Google does a good job of sending scam emails straight to the trash bin. So this wasn't an email I randomly received from a Nigerian prince. Ah, those were the days of 2006! This was a potential scam email address I sent an email to (and got a reply).
I say 'potential' because I can't be completely certain this person was a scammer, but he posed as an embassy official when he probably runs a travel agency; which is fraud, nonetheless.
Here goes the story:-
In light of the current Covid situation, I emailed four embassies with a specific travel query. I sourced their official email IDs online.
Of the four, one seemed suspicious, but I was tired of this research and wanted to be done with the last step. I sent the same email to all four embassies.
In any other situation, where I'd need to send a one-time email, I would use some alias service. But I thought the embassies should know it's a real person behind the query. So I sent it from my personal Gmail.
Below is the email I sent (to the suspicious mail ID):
The recipient email address was something like: [email protected]<country code>embassy.in
Now, if you are someone who has squandered away a few years of your life online—like myself—you would already know that official email addresses need to look... official.
If I were calm and collected, I would've thought, "Hmm, why does the email ID of a foreign embassy have a .in domain extension instead of it's own?"
And then I would have proceeded to verify this email address and somehow ended up on Twitter.
But I was in no mood for research. I thought, "maybe it's their India office, I'll know when I get the reply.".
And then I got the replies:
Here's how one legitimate response looked:
How do I know this email was legitimate?
- It answered my query to the point.
- It didn't ask me to do something weird or go outside Gmail.
- It left a (legitimate) link for additional information.
Now contrast this with the fraud reply from the suspicious email:
This looked totally scammy because:
- The word 'agent' set off all kinds of alarms.
- WhatsApp?! Seriously?! My entire family is already running a scam there. No thanks.
- The weird first letter capitalisation and differences in font size.
But you can see how it could come across as 'very official' with its The Embassy of.., the undersigned Ambassador's office and the address in New Delhi.
I got annoyed with myself and decided to do one final confirmation about its fraudulence.
I did a basic WhoIs lookup of the domain name associated with the email. And I found answers very quickly:
- First off, the domain name itself was created on 15th Jan 2019. That's too recent for an embassy. India's national portal, for eg., was created in 2005 and that still seems recent.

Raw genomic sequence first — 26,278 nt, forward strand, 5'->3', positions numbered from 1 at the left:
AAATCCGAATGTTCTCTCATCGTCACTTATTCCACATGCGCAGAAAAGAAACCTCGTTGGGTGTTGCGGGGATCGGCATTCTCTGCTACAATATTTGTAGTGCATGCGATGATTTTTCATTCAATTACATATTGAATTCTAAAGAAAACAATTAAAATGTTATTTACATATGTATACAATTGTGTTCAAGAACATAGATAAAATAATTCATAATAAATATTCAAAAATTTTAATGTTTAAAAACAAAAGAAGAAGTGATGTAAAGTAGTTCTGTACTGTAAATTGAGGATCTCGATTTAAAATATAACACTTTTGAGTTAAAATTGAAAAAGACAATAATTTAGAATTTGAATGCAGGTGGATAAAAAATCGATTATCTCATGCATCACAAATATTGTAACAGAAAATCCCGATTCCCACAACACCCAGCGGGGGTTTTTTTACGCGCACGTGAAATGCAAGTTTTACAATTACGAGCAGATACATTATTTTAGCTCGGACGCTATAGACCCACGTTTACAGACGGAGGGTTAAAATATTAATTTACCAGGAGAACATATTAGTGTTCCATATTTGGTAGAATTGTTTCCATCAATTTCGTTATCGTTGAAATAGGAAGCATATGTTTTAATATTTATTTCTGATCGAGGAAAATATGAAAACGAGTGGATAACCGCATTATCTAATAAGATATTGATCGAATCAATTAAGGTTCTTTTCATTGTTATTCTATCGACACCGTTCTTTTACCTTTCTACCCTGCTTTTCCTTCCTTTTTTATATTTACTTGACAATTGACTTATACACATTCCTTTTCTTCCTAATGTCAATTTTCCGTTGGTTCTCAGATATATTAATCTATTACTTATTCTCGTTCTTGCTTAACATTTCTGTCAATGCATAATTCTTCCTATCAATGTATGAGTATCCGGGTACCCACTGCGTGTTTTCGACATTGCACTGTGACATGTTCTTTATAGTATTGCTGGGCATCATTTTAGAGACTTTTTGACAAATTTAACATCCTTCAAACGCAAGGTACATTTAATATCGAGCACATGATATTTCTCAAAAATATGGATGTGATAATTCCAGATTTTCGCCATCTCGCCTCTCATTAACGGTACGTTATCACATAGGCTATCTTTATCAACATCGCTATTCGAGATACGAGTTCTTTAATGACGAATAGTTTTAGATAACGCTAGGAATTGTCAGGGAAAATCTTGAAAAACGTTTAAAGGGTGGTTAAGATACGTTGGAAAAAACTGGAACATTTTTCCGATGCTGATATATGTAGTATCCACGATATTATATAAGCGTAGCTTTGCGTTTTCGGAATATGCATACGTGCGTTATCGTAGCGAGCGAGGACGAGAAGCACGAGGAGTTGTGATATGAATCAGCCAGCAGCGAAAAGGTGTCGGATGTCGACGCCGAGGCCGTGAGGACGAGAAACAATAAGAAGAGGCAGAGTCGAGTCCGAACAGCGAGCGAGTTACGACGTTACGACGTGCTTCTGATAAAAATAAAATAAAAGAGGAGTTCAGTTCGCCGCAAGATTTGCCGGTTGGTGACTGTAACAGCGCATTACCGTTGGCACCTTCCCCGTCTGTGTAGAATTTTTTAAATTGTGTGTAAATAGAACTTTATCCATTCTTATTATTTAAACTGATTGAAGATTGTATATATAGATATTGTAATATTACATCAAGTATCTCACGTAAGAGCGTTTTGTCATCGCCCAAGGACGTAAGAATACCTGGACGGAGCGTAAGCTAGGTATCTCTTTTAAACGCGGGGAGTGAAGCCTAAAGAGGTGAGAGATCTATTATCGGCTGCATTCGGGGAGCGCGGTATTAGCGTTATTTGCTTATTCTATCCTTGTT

- Second, the name of the organisation that registered this domain was xxxxmastermind. Yeah, that seems totally official.
- Lastly, the country where the domain was registered was neither in India nor in the purported embassy country. It was registered in Pakistan.
Now, we may have fought four wars and hate each other like there's no tomorrow, but we—Indians and Pakistanis—are more similar than we like to think; in making conversation with a mouthful of paan, in insisting that our guest have just one more <insert food item> and in our deep love to scam people online.
(In all seriousness, love to Pakistan ki awaam from a Hindustani who doesn't 'bhau bhau'.)
I could have stopped there and moved on with my day. But I googled 'xxxxmastermind'. This 'master of a mind' had used the same username for his personal social media as he had to run this fraud. What a mastermind.
I found his dp on one site—a selfie in the toilet—and thought it only fitting to make some artful additions to the floor and send that as reply.
I'll let your imagination run wild as to what those majestic items on the floor could be.
As a brown man who intends to fly towards the Atlantics and beyond, my girlfriend asked me to calm the freak down and not get too adventurous, by getting into a back and forth with a scamster from the aforementioned country.
The last thing I need while traveling amidst the pandemic stress, is an airport security flagging me to do a 'pat-down' or worse, a strip-search; because I now show up on their radar, thanks to my amorous email exchange with the said mastermind.
Come to think of it, what if this is the scam?
What if he derives some sort of a devious pleasure in trapping
oversmart innocent enquirers like myself into an email exchange with him, which then puts the likes of poor little me on the radar of international intelligence agencies?
I need to wear nice chaddis when I fly.